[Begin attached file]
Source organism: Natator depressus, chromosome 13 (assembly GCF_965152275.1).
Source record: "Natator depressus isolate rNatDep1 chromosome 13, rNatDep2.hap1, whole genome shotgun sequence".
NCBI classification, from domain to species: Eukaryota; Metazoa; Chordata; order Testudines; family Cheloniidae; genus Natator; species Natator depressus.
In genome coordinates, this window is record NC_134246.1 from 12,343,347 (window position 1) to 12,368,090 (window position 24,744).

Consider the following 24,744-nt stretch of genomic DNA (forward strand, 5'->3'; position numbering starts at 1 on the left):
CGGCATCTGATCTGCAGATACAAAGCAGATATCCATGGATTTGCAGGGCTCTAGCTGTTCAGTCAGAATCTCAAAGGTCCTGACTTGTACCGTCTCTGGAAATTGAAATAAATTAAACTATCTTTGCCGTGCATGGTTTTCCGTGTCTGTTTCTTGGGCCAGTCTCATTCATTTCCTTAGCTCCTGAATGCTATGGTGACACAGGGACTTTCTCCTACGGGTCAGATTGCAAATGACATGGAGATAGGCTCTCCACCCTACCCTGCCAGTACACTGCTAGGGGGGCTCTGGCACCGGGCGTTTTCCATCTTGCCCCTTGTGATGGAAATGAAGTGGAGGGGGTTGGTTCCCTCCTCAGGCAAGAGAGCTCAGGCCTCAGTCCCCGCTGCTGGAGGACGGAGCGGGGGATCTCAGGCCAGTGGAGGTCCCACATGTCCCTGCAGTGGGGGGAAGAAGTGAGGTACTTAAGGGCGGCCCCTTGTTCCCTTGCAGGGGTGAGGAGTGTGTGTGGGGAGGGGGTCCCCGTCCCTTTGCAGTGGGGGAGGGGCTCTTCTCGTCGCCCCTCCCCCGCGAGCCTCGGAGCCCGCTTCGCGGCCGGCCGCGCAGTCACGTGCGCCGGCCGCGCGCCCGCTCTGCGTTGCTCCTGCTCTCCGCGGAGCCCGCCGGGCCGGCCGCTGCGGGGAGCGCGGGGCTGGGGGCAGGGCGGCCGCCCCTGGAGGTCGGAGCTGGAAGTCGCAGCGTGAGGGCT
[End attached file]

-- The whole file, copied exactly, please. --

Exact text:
Source organism: Natator depressus, chromosome 13 (assembly GCF_965152275.1).
Source record: "Natator depressus isolate rNatDep1 chromosome 13, rNatDep2.hap1, whole genome shotgun sequence".
NCBI classification, from domain to species: Eukaryota; Metazoa; Chordata; order Testudines; family Cheloniidae; genus Natator; species Natator depressus.
In genome coordinates, this window is record NC_134246.1 from 12,343,347 (window position 1) to 12,368,090 (window position 24,744).

Consider the following 24,744-nt stretch of genomic DNA (forward strand, 5'->3'; position numbering starts at 1 on the left):
CGGCATCTGATCTGCAGATACAAAGCAGATATCCATGGATTTGCAGGGCTCTAGCTGTTCAGTCAGAATCTCAAAGGTCCTGACTTGTACCGTCTCTGGAAATTGAAATAAATTAAACTATCTTTGCCGTGCATGGTTTTCCGTGTCTGTTTCTTGGGCCAGTCTCATTCATTTCCTTAGCTCCTGAATGCTATGGTGACACAGGGACTTTCTCCTACGGGTCAGATTGCAAATGACATGGAGATAGGCTCTCCACCCTACCCTGCCAGTACACTGCTAGGGGGGCTCTGGCACCGGGCGTTTTCCATCTTGCCCCTTGTGATGGAAATGAAGTGGAGGGGGTTGGTTCCCTCCTCAGGCAAGAGAGCTCAGGCCTCAGTCCCCGCTGCTGGAGGACGGAGCGGGGGATCTCAGGCCAGTGGAGGTCCCACATGTCCCTGCAGTGGGGGGAAGAAGTGAGGTACTTAAGGGCGGCCCCTTGTTCCCTTGCAGGGGTGAGGAGTGTGTGTGGGGAGGGGGTCCCCGTCCCTTTGCAGTGGGGGAGGGGCTCTTCTCGTCGCCCCTCCCCCGCGAGCCTCGGAGCCCGCTTCGCGGCCGGCCGCGCAGTCACGTGCGCCGGCCGCGCGCCCGCTCTGCGTTGCTCCTGCTCTCCGCGGAGCCCGCCGGGCCGGCCGCTGCGGGGAGCGCGGGGCTGGGGGCAGGGCGGCCGCCCCTGGAGGTCGGAGCTGGAAGTCGCAGCGTGAGGGCT